Dr. Christopher Durigan, director of clinical pharmacy at Thundermist Health Center, was recently recognized by the National Association of Community Health Centers with the Geiger Gibson Program Emerging Leader Award.
The annual award is presented to young emerging leaders in community health who are nominated by community health centers and primary care associations.
Since joining Thundermist two years ago, Durigan has helped establish protocols allowing pharmacy technicians to manage provider refill requests, and was instrumental in the passage of a bill that permits community health centers to distribute naloxone.
PBN: How have you used your role as a pharmacist to help make an impact on the state’s opioid crisis?
DURIGAN: Last year, I was honored to participate in an ad hoc workgroup led by Sen. Joshua Miller to address barriers to accessing naloxone. Thundermist was among the organizations advocating for the distribution of naloxone to at-risk patients at the point of care. We wanted to be sure patients can leave our health center with the life-saving medication.
I also used my knowledge as a pharmacist to train staff on how to use naloxone. With the help of our other clinical pharmacist, we screen our patients for medication and disease interactions that put them at high-risk for accidental overdose and suggest interventions to reduce this risk.
PBN: When you joined Thundermist Health Center two years ago, what was your top priority?
DURIGAN: I wanted to help patients. There is an incredible need for medication and disease education among patients at federally qualified health centers. There are many external barriers that prevent our patients from accessing their medications. Our patients are medically and socioeconomically complex. My priority was, and continues to be, working collaboratively with the patient care team to address these concerns and provide comprehensive, affordable, high-quality care.
PBN: How have you found ways to work with providers to improve patient care?
DURIGAN: At Thundermist the care team is comprehensive and includes physicians, nurse practitioners, medical assistants, nurses, clinical pharmacists, clinical social workers, social services staff, nurse care managers, community health workers, psychiatric prescribers, and dental providers. I work collaboratively with providers to help manage diabetes, using my knowledge of the most evidence-based medication regimens to optimally control the disease and prevent complications. I follow up with patients in between their visits with providers, adjusting their medications along the way in collaboration with their provider, and assessing their diet and exercise adherence. That way, by the time they see their provider again, they have already shown an improvement and the provider has more time to focus on other aspects of their care.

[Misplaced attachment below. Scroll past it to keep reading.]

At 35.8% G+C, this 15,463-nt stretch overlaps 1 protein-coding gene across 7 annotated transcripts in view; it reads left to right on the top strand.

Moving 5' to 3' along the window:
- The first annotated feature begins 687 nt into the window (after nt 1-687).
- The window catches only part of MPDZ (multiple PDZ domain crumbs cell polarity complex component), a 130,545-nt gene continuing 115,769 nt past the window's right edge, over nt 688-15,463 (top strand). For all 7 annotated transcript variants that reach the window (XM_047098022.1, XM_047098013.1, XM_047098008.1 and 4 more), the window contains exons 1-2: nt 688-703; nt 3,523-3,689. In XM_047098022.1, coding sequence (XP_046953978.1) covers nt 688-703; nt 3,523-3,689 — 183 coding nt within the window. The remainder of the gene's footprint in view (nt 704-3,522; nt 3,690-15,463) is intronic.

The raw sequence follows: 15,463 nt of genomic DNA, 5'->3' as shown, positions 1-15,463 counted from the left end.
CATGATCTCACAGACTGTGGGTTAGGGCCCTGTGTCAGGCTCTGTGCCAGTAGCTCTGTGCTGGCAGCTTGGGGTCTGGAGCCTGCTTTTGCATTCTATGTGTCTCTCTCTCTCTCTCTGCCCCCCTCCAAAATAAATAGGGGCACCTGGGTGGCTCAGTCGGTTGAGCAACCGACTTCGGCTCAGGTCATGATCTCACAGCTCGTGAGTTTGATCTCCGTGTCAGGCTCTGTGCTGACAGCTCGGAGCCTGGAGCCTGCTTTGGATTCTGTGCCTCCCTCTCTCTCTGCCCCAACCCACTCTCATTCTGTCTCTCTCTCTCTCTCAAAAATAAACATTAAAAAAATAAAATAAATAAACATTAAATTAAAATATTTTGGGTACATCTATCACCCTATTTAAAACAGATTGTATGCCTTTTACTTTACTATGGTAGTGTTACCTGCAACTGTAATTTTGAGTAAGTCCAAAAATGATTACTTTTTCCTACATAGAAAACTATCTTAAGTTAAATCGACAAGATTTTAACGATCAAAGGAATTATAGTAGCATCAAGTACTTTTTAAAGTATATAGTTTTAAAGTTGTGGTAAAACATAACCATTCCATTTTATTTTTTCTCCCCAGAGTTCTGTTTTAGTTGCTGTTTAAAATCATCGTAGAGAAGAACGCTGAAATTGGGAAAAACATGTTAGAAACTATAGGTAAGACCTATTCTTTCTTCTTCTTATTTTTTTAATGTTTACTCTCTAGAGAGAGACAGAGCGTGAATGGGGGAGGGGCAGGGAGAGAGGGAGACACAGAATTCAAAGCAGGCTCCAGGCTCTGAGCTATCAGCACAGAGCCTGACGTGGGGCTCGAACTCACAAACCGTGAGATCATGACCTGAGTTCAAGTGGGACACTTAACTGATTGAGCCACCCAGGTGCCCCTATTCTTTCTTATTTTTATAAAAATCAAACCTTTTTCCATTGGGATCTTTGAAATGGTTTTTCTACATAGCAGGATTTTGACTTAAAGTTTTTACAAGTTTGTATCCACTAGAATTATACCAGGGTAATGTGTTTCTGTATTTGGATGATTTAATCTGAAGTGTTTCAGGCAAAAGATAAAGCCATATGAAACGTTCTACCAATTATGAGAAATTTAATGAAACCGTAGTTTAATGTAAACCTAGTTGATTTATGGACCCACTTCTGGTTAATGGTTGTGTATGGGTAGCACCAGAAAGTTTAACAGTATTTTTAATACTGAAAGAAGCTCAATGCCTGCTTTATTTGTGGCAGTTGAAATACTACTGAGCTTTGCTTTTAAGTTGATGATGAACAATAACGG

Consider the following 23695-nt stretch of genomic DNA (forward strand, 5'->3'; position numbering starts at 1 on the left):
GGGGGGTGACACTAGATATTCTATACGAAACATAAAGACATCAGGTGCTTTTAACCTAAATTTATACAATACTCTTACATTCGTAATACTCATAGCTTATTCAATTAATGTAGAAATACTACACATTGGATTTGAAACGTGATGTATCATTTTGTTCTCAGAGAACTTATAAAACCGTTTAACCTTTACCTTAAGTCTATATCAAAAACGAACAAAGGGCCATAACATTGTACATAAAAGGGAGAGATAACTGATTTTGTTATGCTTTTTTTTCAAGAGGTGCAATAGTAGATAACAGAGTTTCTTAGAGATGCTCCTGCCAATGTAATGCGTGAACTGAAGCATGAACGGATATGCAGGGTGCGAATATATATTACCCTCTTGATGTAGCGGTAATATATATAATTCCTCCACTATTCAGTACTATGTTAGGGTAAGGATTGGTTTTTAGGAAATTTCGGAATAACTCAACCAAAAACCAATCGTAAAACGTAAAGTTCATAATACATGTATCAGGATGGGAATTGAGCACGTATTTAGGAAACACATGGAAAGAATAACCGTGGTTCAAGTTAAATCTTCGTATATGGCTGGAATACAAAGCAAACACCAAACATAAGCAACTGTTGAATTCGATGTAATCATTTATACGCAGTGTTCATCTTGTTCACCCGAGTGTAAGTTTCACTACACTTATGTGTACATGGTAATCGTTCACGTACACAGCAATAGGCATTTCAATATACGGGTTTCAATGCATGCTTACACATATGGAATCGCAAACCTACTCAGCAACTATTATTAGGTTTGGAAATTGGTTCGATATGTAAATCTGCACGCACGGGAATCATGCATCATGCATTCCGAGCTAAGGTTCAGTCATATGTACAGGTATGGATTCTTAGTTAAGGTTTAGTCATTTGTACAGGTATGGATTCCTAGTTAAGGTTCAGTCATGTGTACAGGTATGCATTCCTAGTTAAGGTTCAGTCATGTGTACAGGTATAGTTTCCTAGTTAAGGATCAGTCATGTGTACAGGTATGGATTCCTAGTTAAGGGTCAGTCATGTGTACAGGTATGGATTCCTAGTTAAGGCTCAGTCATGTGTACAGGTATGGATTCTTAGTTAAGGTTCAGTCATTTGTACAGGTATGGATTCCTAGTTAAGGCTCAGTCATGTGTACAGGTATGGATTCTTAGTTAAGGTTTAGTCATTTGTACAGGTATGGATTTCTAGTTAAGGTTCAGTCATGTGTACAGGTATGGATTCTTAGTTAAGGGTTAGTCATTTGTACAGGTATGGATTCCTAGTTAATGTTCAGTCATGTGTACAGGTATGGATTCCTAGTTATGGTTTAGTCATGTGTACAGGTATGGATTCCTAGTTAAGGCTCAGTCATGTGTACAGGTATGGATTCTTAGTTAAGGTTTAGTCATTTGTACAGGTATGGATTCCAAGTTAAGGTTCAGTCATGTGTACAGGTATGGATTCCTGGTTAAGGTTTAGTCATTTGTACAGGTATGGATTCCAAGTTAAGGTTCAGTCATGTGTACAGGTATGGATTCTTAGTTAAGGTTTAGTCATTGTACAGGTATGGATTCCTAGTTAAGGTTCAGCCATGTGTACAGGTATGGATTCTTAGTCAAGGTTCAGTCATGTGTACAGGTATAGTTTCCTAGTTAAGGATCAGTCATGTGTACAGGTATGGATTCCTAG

PBN: Have rising prescription drug prices, widespread opioid abuse and increasing warnings about overuse of antibiotics changed how you approach your job?
DURIGAN: Rising prescription medication prices mean I am vigilant about using generic medications whenever possible. I also ask all patients I meet with if they have difficulty affording the medications prescribed to them. There are programs we can refer patients to and help them access the medications they need.
I am heavily involved in the steering committee that directs our medication-assisted treatment services. I consult with many of our providers who prescribe MAT.
PBN: You’ve worked with transgender people to improve the safety and efficiency of hormone treatments – what changes to state law did you help make on this issue?
DURIGAN: Jayeson Watts, our Trans* Health Team Program director, informed me of an issue he kept encountering when I first started at Thundermist. Patients were being required by pharmacies to re-use one milliliter testosterone vials and reported they could not get enough medication out of these vials to last a month. This requirement seemed unsafe, and I began researching the issue. Upon speaking with multiple testosterone manufacturers, they all reported the same thing – these one milliliter vials are not intended to be used more than once, despite labels lacking a “single use” designation. The reuse of the vial has negative safety and therapeutic implications. I reported this to the Food and Drug Administration with the help of the Rhode Island Board of Pharmacy. Thundermist began advocating with state legislators and a bill was passed excluding hormone-replacement medications (i.e. testosterone) from the Controlled Substances Act’s quantity limitations. This means patients can now fill a larger, multi-use vial every month, or multiple single-use vials. With this law change, patients using testosterone should now have a much easier time obtaining the appropriate amount of medication per month and administer it in a much safer fashion.
Elizabeth Graham is a PBN staff writer. Email her at Graham@PBN.com.